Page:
The term lien is used to describe the legal right given to a lender to take, or sell, property of a debtor as security or collateral against payment of the debt. Once placed on a property, a lien will remain in effect until the loan is paid in full or satisfied.
Generally, there are two parties to a lien, the owner of the property is known as the lienor, while the person who has claim to the property is known as the lienee. Placing a lien on property reduces the risk to the creditor (lienee). It is a way to ensure the borrower (lienor) repays the loan on time.
As is the case with a deed, a lien can take on several specialized forms:
- Assessment Lien: municipalities making improvements to property may seek an assessment lien to ensure future tax payments will be used to pay for the improvements.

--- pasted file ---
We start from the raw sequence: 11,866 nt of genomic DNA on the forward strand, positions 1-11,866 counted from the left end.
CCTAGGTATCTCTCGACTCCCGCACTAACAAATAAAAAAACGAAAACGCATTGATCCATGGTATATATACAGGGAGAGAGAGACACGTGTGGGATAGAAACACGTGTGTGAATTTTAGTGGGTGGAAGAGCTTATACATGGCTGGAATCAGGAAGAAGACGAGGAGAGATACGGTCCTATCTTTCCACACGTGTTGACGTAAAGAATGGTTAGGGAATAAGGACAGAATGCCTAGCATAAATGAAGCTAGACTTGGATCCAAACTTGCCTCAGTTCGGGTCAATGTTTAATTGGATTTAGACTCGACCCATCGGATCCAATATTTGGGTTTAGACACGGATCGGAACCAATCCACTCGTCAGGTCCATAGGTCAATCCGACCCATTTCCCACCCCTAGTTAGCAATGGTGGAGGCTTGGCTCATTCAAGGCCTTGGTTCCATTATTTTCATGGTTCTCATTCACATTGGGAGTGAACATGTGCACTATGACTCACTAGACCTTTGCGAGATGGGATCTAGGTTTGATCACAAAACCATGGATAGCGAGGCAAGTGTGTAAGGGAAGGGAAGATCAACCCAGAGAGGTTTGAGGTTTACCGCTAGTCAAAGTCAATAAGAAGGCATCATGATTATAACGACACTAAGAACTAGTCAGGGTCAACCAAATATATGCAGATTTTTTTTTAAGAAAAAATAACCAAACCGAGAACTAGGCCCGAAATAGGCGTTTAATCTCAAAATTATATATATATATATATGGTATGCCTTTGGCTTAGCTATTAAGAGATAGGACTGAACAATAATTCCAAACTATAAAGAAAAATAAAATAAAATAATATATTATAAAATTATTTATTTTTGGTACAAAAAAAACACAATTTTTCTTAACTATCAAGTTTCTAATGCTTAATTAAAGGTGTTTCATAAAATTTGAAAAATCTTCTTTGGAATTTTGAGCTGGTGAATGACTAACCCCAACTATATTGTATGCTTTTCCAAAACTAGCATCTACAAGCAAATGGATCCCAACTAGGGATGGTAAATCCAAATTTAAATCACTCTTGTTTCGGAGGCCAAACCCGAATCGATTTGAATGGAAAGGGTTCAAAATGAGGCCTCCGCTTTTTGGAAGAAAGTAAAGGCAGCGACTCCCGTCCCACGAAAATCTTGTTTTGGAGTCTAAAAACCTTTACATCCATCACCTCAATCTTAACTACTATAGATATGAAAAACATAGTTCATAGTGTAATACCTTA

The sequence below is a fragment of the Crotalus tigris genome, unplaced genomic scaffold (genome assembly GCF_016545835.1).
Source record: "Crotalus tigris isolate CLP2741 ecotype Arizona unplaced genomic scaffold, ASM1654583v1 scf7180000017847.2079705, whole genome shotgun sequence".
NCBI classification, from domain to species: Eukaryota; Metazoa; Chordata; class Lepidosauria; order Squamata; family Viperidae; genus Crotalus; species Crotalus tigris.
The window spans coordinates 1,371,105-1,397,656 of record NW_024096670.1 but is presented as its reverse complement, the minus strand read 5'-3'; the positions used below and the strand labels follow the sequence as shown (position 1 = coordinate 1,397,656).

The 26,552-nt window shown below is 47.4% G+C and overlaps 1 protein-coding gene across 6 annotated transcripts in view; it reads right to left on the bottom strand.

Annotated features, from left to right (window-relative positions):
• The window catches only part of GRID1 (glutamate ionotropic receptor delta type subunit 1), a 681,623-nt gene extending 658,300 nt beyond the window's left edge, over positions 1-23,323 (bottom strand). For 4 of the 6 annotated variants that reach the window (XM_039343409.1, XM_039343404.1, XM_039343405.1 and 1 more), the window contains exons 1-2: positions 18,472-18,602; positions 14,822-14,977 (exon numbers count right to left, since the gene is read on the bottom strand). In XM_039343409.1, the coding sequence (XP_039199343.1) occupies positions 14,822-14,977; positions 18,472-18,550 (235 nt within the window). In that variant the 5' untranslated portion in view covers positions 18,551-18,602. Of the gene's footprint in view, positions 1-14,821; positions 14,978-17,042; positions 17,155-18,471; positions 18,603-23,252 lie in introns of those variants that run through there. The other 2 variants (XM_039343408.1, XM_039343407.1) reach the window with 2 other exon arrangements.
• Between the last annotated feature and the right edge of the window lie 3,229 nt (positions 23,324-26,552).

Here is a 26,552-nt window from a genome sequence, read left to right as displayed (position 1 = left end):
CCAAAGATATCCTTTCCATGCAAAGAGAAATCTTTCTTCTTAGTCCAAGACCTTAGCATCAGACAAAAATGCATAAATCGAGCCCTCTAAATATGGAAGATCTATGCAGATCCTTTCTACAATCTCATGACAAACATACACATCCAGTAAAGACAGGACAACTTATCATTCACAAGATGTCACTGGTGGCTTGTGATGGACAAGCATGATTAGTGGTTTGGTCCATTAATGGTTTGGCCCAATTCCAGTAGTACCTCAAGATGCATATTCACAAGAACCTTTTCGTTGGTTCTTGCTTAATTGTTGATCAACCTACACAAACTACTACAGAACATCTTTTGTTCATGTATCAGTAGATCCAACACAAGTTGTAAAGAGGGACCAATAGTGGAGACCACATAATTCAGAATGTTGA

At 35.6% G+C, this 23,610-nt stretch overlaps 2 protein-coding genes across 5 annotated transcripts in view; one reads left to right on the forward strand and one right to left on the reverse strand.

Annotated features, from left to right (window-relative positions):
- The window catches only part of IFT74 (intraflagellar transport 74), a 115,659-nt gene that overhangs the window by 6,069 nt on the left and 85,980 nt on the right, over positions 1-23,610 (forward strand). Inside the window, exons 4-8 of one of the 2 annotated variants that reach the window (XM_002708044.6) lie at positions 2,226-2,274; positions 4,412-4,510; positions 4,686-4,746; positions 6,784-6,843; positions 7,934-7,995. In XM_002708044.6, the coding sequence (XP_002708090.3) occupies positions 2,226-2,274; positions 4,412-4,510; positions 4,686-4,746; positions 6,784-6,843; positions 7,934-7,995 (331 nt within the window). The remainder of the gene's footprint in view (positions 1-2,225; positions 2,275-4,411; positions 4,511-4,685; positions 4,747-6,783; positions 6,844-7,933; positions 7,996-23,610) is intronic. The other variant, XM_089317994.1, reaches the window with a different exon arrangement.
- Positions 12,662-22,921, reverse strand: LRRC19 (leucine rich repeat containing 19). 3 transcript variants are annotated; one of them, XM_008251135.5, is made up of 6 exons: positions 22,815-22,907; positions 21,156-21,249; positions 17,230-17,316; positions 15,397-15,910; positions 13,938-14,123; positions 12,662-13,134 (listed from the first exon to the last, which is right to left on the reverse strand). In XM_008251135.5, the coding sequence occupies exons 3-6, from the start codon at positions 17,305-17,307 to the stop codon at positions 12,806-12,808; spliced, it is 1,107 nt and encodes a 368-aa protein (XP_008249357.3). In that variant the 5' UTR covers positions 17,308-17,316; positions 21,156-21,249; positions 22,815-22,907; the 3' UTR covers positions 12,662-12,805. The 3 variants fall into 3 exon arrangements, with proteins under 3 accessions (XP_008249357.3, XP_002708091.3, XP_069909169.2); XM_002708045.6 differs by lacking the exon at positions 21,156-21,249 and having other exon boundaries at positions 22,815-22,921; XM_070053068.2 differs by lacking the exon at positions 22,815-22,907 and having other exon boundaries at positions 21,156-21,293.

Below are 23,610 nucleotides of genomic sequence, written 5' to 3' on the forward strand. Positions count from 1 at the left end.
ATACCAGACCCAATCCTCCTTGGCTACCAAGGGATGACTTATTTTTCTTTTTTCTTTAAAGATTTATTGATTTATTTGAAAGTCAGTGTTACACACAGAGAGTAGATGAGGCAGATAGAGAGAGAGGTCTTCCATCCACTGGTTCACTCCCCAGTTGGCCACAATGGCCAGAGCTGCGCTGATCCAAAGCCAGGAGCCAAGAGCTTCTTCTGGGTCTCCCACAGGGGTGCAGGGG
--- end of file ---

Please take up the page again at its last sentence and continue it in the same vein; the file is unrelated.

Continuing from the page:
- Mechanic’s Lien: also referred to as a contractor’s lien, protects those individuals supplying labor and / or materials to improve a property.
- Judgment Lien: a lien placed on an asset to ensure payment of a legal claim against another party.
- Tax Lien: a legal lien on a property for taxes due, sometimes sold at county auction.
There is also a hierarchy for the payment of liens as described below:
- First Lien: takes precedence over all other liens or claims to a property.
- Junior Lien: subordinate in priority relative to other liens.